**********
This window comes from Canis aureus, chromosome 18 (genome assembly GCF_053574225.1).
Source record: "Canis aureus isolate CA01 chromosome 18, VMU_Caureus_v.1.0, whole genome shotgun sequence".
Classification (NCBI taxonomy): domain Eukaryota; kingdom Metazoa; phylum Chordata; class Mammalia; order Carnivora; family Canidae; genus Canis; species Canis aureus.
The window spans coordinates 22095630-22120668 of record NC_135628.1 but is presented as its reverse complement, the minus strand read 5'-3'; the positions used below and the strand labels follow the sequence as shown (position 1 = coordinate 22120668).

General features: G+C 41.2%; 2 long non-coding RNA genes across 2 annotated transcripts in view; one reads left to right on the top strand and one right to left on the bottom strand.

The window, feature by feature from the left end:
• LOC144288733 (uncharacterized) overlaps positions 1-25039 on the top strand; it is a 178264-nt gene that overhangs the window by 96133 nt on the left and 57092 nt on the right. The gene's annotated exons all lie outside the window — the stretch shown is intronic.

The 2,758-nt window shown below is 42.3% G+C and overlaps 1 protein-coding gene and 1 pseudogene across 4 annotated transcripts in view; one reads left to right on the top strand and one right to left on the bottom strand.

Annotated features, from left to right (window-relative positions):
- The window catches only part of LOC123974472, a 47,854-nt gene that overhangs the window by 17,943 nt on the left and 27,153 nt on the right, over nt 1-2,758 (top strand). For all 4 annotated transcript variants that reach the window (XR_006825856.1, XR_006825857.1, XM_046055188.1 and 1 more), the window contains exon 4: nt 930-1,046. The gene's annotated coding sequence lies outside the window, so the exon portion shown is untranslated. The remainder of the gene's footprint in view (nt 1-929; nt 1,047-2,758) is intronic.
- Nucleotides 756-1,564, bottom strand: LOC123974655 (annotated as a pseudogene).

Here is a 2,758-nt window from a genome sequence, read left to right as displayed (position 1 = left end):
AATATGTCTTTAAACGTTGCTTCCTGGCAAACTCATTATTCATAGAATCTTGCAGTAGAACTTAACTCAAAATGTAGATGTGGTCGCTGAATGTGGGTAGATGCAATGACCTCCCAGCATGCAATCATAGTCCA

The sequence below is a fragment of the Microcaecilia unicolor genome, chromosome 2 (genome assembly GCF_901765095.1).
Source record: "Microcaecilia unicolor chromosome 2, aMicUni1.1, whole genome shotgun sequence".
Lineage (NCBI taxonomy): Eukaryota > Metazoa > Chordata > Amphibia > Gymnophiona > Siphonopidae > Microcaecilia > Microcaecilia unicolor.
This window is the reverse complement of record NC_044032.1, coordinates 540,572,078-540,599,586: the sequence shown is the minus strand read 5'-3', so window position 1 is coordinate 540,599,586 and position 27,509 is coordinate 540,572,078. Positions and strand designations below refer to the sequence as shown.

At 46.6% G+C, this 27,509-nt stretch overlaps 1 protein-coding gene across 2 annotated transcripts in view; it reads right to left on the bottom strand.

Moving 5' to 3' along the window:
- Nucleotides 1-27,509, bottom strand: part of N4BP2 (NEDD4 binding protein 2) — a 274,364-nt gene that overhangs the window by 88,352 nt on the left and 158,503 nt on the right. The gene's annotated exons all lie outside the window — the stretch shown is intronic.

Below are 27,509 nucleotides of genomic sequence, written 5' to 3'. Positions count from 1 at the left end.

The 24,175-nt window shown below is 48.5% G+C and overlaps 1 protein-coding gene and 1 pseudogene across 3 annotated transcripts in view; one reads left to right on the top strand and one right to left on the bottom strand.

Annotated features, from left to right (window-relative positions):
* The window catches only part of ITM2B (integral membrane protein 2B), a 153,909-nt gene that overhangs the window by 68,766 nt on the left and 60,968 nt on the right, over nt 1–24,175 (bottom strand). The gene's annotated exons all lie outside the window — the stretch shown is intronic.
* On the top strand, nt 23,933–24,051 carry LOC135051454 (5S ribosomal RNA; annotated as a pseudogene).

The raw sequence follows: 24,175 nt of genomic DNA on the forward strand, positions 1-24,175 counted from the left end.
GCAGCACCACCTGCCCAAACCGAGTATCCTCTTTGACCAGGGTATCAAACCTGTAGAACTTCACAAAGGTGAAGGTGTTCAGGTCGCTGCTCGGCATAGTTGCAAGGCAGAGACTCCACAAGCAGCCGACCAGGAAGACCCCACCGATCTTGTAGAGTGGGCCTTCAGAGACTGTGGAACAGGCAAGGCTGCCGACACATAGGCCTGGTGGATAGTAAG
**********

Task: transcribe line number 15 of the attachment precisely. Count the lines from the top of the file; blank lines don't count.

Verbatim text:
Source record: "Microcaecilia unicolor chromosome 2, aMicUni1.1, whole genome shotgun sequence".